Inconsistent in iOS
Inconsistency No. 3: App UI

I want to first say that Apple has a great affinity for user interface design. Fragmentation is hard to find on their platforms as far as button location and usage is concerned. Third party apps usually stray from this slightly but that is to be expected (though most still follow the Human Interface Guidelines created by Apple). But the inconsistency I bring you today does not deal with UI but on the actual look of Apple-created apps. Let’s start with the Settings app:

Clean and generally consistent. It has a slight blue-gray color and the faux-3D gradients (elegantly used of course). This is what I would call the default iOS UI style. Here’s the Calendar app on iPhone. It looks the same.

So we’re starting to see a pattern in which you get this very modern and consistent look. The Contacts, Messages, Find My iPhone and Clock app uses the exact same style. Now lets looks at the camera UI bar:

Well, the button usage is similar in style, but the gradient color has changed. It gives a completely different feel. Couldn’t they have just used the same color?

Here is the iBooks app introduced in iOS 5.0. Once again button shapes and positions remain consistent, but the stylization of the UI has taken a turn for the worst. It’s called skeuomorphism and Apple loves it for some reason. Also note the change in the status bar; in Settings and Calendars it was a faux-3D style whereas here it has been simplified (personally, I like the simplified version). The main problem is that the inconsistency of style is so jarring when coming from another application that it can be difficult to orient oneself to the new set of visual rules. Notes, Voice Memo and Find My Friends are other apps where Apple takes this way too far.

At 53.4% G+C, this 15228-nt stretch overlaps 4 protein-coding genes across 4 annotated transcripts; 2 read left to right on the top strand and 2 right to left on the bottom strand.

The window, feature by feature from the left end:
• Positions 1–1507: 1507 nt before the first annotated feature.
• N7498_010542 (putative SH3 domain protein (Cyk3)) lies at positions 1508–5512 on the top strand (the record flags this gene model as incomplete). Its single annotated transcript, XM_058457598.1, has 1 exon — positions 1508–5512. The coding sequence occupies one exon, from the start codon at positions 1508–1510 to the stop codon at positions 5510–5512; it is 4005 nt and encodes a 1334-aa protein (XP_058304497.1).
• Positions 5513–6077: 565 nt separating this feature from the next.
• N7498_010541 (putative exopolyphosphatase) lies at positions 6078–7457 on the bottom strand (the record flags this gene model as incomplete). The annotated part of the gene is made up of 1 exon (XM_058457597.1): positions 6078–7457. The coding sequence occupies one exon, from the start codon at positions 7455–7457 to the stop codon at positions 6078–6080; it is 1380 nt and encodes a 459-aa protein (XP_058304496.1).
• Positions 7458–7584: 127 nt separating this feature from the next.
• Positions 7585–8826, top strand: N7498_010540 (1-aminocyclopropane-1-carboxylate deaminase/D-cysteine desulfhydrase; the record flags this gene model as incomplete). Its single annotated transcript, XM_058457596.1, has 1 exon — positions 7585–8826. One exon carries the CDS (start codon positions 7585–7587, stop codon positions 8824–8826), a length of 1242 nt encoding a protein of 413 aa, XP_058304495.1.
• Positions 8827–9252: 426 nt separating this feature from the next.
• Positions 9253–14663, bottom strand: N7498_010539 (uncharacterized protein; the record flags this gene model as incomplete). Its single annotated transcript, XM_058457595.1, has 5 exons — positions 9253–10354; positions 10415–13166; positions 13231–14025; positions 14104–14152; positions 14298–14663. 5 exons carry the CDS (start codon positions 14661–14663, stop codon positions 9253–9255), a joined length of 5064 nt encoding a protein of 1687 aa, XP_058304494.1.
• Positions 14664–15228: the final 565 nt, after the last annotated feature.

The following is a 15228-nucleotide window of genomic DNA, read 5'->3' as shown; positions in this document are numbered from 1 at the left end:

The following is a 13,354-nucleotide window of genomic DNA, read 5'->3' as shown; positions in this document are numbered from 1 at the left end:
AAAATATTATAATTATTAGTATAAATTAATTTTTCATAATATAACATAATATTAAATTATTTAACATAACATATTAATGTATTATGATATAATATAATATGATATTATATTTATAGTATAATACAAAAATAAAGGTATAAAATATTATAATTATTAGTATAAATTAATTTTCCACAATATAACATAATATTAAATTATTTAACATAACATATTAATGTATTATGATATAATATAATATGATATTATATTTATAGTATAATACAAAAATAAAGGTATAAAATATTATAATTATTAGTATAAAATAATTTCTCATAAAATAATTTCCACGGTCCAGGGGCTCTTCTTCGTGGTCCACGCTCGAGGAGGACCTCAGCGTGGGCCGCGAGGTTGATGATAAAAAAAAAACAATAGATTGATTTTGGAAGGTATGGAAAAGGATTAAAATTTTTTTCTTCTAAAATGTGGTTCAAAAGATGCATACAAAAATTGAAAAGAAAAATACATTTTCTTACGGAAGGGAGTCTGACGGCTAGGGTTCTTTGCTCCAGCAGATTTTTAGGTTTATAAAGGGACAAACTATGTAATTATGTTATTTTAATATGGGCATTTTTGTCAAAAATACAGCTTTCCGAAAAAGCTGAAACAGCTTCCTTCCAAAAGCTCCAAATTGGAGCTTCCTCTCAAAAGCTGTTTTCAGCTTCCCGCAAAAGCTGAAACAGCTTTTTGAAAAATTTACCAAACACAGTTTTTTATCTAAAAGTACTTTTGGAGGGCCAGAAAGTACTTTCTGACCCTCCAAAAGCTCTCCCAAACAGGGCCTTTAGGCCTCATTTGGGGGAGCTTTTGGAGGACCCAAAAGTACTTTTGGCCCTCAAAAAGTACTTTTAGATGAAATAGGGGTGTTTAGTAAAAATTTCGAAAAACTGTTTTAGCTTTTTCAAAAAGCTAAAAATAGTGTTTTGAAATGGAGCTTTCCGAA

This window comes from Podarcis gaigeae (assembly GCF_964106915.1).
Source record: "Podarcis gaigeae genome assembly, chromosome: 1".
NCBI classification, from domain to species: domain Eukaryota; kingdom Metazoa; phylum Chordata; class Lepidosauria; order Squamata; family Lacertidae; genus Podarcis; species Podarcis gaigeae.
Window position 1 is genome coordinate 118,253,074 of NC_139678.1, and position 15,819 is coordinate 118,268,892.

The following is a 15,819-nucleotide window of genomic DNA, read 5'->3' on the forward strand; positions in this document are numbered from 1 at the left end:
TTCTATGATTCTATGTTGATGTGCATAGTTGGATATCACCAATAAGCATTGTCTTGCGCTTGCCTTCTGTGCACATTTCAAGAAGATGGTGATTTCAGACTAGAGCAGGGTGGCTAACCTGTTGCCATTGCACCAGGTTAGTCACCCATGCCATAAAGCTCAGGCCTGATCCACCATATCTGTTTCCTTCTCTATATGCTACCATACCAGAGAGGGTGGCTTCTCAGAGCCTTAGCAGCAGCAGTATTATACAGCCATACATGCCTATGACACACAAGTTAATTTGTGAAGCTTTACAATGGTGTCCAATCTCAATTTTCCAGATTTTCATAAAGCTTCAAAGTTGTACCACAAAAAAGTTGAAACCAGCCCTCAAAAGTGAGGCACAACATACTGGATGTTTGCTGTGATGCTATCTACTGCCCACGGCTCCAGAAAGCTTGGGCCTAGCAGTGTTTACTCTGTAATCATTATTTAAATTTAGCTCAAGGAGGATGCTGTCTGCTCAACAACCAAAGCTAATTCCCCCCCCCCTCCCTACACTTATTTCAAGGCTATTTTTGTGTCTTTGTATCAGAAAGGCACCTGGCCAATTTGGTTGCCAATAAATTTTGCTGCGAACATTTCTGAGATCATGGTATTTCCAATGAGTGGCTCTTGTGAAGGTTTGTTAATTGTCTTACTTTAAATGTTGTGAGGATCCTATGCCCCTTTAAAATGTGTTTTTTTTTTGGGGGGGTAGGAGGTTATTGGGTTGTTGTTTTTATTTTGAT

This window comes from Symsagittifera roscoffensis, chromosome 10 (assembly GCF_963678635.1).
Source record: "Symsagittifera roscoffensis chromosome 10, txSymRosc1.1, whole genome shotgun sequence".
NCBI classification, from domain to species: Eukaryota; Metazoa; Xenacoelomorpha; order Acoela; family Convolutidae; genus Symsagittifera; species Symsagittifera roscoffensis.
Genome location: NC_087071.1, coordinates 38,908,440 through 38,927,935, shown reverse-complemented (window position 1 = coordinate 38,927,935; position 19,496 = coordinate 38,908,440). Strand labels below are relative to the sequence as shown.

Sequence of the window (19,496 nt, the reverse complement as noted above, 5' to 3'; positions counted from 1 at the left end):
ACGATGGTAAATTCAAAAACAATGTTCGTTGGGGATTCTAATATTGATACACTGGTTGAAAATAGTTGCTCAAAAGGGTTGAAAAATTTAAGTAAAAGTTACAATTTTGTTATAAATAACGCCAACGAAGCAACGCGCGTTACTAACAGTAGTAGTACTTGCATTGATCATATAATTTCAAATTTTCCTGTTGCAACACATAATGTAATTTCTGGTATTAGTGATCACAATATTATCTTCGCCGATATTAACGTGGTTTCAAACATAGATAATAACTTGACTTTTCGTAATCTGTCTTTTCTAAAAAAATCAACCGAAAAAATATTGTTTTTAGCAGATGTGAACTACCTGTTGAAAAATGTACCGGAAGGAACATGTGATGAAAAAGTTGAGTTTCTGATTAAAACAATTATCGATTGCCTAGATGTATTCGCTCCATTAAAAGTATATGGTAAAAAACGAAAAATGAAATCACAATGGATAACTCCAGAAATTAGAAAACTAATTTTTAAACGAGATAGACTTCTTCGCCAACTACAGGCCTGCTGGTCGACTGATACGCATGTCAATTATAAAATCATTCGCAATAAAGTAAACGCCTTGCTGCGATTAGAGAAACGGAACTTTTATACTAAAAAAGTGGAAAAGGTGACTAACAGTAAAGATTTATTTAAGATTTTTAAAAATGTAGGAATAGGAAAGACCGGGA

Reminders. Yet another skeuomorphic design. If you look at where we started and where we are now, it can be jarring at how inconsistent it’s becoming. Even the buttons are changing in style; Look at the menu button (with three horizontal lines) in iBooks compared to Reminders. It’s also inconsistent.

Inconsistency No. 2: Linen Texture

The linen texture was first used in folders. It was meant to convey the “cracking open” of the UI and exposing what’s underneath the main graphics layer. It looks nice.

Ah, the multitasking tray. Linen works well here, too. It keeps the “cracking open” of the UI intact.

However, the drop shadow from the top layer is ever-so-slightly different. Inconsistent.

This is way different in both use and style. Why does it slide down over the screen? With this, Apple is basically changing the idea that linen is under the UI. Not to mention the slight difference in color and that horrible top-to-bottom gradient (couldn’t they have just left the gradient out?). For Apple, this is embarrassingly inconsistent; The whole thing matches NOTHING in iOS. I can’t stress this enough.

ADDENDUM: Personally, I like Max Rudburg’s idea but my thoughts on that color change and gradient still stands.

Inconsistency No. 1: Grippers

This is the iOS lock screen after the 5.1 update. Notice the grippers above and below the camera icon. Stylish and sleek.

And now the grippers for the Notification Drawer in iOS 5.x. Blocky, heavy-handed, Android-like and inconsistent.